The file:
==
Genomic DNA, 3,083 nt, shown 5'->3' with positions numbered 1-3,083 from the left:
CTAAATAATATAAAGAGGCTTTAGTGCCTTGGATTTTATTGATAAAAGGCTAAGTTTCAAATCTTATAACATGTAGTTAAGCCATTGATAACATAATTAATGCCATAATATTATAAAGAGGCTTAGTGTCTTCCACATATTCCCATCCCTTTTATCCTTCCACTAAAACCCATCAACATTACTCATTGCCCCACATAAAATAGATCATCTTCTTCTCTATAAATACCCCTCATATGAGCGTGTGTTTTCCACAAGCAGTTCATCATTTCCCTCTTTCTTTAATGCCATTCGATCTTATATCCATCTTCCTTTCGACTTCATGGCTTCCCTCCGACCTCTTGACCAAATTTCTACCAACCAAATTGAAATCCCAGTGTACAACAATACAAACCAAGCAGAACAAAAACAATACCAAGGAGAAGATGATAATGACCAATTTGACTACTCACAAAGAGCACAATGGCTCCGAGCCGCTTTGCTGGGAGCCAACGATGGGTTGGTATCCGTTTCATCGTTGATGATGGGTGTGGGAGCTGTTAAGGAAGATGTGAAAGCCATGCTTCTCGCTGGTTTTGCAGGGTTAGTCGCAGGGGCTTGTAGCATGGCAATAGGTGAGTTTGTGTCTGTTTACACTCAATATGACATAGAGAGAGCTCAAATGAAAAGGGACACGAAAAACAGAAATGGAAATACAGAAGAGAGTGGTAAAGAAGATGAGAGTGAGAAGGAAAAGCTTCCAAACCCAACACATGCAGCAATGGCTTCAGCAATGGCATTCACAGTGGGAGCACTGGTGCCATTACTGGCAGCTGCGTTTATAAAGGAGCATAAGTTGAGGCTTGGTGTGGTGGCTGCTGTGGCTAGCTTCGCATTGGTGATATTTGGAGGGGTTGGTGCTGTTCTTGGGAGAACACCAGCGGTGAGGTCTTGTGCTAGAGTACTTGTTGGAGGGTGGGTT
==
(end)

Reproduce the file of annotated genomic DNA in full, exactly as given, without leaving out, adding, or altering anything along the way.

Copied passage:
Genomic DNA, 3,083 nt, shown 5'->3' with positions numbered 1-3,083 from the left:
CTAAATAATATAAAGAGGCTTTAGTGCCTTGGATTTTATTGATAAAAGGCTAAGTTTCAAATCTTATAACATGTAGTTAAGCCATTGATAACATAATTAATGCCATAATATTATAAAGAGGCTTAGTGTCTTCCACATATTCCCATCCCTTTTATCCTTCCACTAAAACCCATCAACATTACTCATTGCCCCACATAAAATAGATCATCTTCTTCTCTATAAATACCCCTCATATGAGCGTGTGTTTTCCACAAGCAGTTCATCATTTCCCTCTTTCTTTAATGCCATTCGATCTTATATCCATCTTCCTTTCGACTTCATGGCTTCCCTCCGACCTCTTGACCAAATTTCTACCAACCAAATTGAAATCCCAGTGTACAACAATACAAACCAAGCAGAACAAAAACAATACCAAGGAGAAGATGATAATGACCAATTTGACTACTCACAAAGAGCACAATGGCTCCGAGCCGCTTTGCTGGGAGCCAACGATGGGTTGGTATCCGTTTCATCGTTGATGATGGGTGTGGGAGCTGTTAAGGAAGATGTGAAAGCCATGCTTCTCGCTGGTTTTGCAGGGTTAGTCGCAGGGGCTTGTAGCATGGCAATAGGTGAGTTTGTGTCTGTTTACACTCAATATGACATAGAGAGAGCTCAAATGAAAAGGGACACGAAAAACAGAAATGGAAATACAGAAGAGAGTGGTAAAGAAGATGAGAGTGAGAAGGAAAAGCTTCCAAACCCAACACATGCAGCAATGGCTTCAGCAATGGCATTCACAGTGGGAGCACTGGTGCCATTACTGGCAGCTGCGTTTATAAAGGAGCATAAGTTGAGGCTTGGTGTGGTGGCTGCTGTGGCTAGCTTCGCATTGGTGATATTTGGAGGGGTTGGTGCTGTTCTTGGGAGAACACCAGCGGTGAGGTCTTGTGCTAGAGTACTTGTTGGAGGGTGGGTT